CAPE TOWN – A complete restructure of the South African economy is necessary in order to build consumer and investor confidence, according to Gavin Smith, head of Africa at deVere Acuma, an independent financial advisory organisation.
This bold statement from Smith was made following the May 2019 elections as South Africans now wait with bated breath to see what lies ahead for the country after this highly anticipated political event.
Smith further points out that political uncertainly, debt, load shedding, corruption, state capture and the possible nationalisation of the South African Reserve Bank (SARB), among other issues, have been the deciding factors for many investors to look to international opportunities to create, build and safeguard their wealth.
“While it has become clear that there is no quick and easy fix when it comes to driving South Africa’s economy towards growth, President Cyril Ramaphosa will now be under serious pressure to streamline his cabinet and review economic policies, to carefully look at plans around land expropriation without compensation, as well as find a sustainable solution for Eskom and other beleaguered state-owned entities,” he says.
Another sword hanging over the South African economy is whether the country will be further downgraded by ratings agency Moody’s in November.
“Moody’s is the only rating agency to still give SA an investment grade rating,” explains Smith. “Other major rating agencies, Fitch Rating and S&P Global downgraded SA’s credit rating to sub-investment grade in 2017.”
An additional downgrade by Moody’s to sub-investment grade, he adds, means the country will be ejected from the Citi World Government Bond Index requiring asset managers to sell billions of rands worth of SA bonds.
“Not only will this have dire consequences for the economy and far reaching effects in terms of rand value, it will make it increasingly difficult to attract new investment into SA,” Smith points out.
The country and the international investment community, adds Smith, will be watching closely to see who the president elects to his new cabinet and whether these will be competent appointments or politically expedient selections given the limited pool of available candidates. The extent to which the president reduces the size of his cabinet and is able to unite a divided and fragmented ANC, will be other factors coming into consideration.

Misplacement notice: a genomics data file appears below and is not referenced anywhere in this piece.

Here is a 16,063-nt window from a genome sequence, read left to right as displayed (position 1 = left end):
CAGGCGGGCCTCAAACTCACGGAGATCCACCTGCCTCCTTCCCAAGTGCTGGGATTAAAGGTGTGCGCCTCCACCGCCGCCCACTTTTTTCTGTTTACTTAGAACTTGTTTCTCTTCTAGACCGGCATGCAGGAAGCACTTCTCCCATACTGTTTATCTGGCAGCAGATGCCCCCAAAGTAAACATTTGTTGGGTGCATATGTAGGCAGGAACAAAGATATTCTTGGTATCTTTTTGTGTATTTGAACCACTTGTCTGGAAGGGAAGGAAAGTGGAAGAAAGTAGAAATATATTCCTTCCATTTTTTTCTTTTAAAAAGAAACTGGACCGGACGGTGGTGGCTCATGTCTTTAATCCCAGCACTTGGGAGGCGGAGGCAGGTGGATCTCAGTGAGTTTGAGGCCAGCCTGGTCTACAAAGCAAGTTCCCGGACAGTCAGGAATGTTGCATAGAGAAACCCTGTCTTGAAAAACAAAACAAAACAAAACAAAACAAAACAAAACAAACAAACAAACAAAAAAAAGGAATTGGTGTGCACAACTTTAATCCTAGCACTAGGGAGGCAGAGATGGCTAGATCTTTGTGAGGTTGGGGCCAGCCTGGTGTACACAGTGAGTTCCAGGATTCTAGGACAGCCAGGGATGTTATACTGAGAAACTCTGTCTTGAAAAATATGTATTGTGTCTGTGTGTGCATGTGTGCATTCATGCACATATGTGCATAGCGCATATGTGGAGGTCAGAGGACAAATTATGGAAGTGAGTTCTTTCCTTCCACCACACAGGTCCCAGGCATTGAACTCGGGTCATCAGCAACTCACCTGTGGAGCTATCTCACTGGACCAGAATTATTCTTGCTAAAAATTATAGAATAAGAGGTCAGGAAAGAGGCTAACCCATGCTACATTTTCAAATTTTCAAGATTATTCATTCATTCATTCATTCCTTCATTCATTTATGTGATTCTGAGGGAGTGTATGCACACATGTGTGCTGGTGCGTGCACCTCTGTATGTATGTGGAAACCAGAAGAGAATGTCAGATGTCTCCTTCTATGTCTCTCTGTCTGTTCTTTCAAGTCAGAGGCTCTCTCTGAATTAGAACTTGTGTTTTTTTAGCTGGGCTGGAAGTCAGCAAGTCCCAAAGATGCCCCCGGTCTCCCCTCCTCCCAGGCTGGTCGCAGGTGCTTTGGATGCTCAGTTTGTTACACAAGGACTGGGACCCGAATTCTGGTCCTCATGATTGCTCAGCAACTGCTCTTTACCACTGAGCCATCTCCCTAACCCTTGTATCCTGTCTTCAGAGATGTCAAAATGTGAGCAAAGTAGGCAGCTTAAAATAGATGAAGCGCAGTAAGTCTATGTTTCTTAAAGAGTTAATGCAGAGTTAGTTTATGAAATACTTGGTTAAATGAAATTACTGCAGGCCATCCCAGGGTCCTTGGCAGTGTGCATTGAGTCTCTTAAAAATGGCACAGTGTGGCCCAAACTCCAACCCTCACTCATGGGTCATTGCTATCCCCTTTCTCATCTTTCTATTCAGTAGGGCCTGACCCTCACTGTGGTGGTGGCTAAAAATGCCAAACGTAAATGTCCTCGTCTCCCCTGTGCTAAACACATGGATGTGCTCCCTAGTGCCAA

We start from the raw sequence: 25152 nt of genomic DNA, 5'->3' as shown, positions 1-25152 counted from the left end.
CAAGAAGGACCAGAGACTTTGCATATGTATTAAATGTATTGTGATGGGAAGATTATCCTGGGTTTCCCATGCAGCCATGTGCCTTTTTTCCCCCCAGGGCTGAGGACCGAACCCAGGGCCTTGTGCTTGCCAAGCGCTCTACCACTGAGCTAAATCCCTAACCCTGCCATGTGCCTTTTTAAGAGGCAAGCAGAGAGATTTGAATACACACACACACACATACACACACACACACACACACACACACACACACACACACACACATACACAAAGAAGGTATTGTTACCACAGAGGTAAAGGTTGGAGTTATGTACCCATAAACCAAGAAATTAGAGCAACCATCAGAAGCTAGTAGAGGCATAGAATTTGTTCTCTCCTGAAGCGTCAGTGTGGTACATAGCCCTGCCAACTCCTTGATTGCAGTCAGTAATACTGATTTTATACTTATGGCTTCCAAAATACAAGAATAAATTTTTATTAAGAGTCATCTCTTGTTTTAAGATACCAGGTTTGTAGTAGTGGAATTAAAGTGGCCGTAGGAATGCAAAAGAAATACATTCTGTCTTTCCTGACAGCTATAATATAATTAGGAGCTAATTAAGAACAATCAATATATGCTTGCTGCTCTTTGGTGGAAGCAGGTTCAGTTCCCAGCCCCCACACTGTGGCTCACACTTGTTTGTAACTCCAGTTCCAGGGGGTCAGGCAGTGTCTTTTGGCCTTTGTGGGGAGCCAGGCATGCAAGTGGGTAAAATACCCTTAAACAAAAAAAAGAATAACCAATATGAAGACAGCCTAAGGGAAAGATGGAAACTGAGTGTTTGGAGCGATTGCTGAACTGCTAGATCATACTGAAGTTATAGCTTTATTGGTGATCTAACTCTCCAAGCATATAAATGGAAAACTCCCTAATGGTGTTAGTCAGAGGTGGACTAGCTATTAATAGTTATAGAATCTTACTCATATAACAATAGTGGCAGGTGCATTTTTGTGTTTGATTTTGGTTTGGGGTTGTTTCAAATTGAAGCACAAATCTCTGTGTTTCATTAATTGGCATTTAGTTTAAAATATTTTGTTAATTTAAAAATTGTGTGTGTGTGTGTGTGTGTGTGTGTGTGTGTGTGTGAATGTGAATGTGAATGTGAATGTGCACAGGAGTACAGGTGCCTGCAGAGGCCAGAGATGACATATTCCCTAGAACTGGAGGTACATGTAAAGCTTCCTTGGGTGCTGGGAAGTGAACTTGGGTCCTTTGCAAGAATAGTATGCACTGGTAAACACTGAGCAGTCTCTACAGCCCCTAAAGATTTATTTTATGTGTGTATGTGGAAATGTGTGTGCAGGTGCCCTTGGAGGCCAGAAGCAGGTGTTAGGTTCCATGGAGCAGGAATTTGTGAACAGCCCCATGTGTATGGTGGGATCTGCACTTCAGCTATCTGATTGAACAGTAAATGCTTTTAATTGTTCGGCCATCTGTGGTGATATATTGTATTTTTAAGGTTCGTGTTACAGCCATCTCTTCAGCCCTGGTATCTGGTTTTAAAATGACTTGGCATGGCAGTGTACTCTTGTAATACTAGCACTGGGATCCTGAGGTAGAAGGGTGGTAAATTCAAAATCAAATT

“The names of Parliament’s Presiding Officers have already been announced, indicating a focus on female representation, while certain officials involved in corruption have been given the boot,” he says, adding that it is imperative that these individuals are held accountable for their actions and dealt with accordingly.
“Investors will be looking for some kind of certainty around the mandate of the SARB and what the president’s plans are in terms of nationalising the bank. They will also be seeking answers around how he plans to finance Eskom’s debt and the sale of South African Airways,” says Smith.
“Ultimately, a total restructure of the economy is required so that growth can be supported,” he says, adding that the president urgently needs to focus his attention on revitalising the economy with practical solutions. Of equal importance is creating a stable regulatory environment that builds both business and consumer confidence.
“Not only has land expropriation without compensation already negatively affected the economy and lowered investor confidence, but the rand continues to be susceptible to the slowing of the world’s major economies,” Smith informs.
Given the current economic and political landscape of the country, he says investors will inevitably look to international options. He cautions, however, that investments should remain diversified in terms of both asset class and geographic location.
“This safeguards savings from any uncertainty, allows for opportunities to be taken as they become available, and ensures the investor is exposed to bonds and equities from a variety of issuers,” he concludes.
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